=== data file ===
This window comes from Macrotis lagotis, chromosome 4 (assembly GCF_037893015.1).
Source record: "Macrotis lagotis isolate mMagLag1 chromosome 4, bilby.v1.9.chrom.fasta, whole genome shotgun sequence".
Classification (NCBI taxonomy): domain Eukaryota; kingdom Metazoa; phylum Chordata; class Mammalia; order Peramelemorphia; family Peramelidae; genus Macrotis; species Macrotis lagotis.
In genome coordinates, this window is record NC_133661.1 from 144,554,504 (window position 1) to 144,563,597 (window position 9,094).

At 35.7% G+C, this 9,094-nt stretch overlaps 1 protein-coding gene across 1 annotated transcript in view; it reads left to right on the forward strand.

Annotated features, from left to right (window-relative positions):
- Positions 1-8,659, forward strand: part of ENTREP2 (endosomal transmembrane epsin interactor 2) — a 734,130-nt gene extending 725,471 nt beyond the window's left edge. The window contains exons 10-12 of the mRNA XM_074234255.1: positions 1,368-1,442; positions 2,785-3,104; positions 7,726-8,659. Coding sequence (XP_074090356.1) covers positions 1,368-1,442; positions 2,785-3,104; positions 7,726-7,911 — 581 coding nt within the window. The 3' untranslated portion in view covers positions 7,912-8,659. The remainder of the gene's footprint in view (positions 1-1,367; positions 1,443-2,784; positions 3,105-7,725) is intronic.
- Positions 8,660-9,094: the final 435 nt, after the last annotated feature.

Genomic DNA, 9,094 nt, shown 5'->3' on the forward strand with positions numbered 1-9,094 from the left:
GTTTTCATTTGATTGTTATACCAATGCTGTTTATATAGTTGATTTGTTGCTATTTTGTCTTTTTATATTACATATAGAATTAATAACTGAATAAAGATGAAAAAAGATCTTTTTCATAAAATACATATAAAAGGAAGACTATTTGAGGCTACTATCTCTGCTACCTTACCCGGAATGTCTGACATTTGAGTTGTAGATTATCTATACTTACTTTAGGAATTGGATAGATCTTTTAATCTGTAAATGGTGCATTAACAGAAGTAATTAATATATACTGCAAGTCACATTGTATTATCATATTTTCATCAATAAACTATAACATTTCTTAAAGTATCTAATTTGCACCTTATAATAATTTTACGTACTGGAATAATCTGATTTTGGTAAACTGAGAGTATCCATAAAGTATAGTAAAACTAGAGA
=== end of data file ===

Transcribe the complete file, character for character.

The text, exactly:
This window comes from Macrotis lagotis, chromosome 4 (assembly GCF_037893015.1).
Source record: "Macrotis lagotis isolate mMagLag1 chromosome 4, bilby.v1.9.chrom.fasta, whole genome shotgun sequence".
Classification (NCBI taxonomy): domain Eukaryota; kingdom Metazoa; phylum Chordata; class Mammalia; order Peramelemorphia; family Peramelidae; genus Macrotis; species Macrotis lagotis.
In genome coordinates, this window is record NC_133661.1 from 144,554,504 (window position 1) to 144,563,597 (window position 9,094).

At 35.7% G+C, this 9,094-nt stretch overlaps 1 protein-coding gene across 1 annotated transcript in view; it reads left to right on the forward strand.

Annotated features, from left to right (window-relative positions):
- Positions 1-8,659, forward strand: part of ENTREP2 (endosomal transmembrane epsin interactor 2) — a 734,130-nt gene extending 725,471 nt beyond the window's left edge. The window contains exons 10-12 of the mRNA XM_074234255.1: positions 1,368-1,442; positions 2,785-3,104; positions 7,726-8,659. Coding sequence (XP_074090356.1) covers positions 1,368-1,442; positions 2,785-3,104; positions 7,726-7,911 — 581 coding nt within the window. The 3' untranslated portion in view covers positions 7,912-8,659. The remainder of the gene's footprint in view (positions 1-1,367; positions 1,443-2,784; positions 3,105-7,725) is intronic.
- Positions 8,660-9,094: the final 435 nt, after the last annotated feature.

Genomic DNA, 9,094 nt, shown 5'->3' on the forward strand with positions numbered 1-9,094 from the left:
GTTTTCATTTGATTGTTATACCAATGCTGTTTATATAGTTGATTTGTTGCTATTTTGTCTTTTTATATTACATATAGAATTAATAACTGAATAAAGATGAAAAAAGATCTTTTTCATAAAATACATATAAAAGGAAGACTATTTGAGGCTACTATCTCTGCTACCTTACCCGGAATGTCTGACATTTGAGTTGTAGATTATCTATACTTACTTTAGGAATTGGATAGATCTTTTAATCTGTAAATGGTGCATTAACAGAAGTAATTAATATATACTGCAAGTCACATTGTATTATCATATTTTCATCAATAAACTATAACATTTCTTAAAGTATCTAATTTGCACCTTATAATAATTTTACGTACTGGAATAATCTGATTTTGGTAAACTGAGAGTATCCATAAAGTATAGTAAAACTAGAGA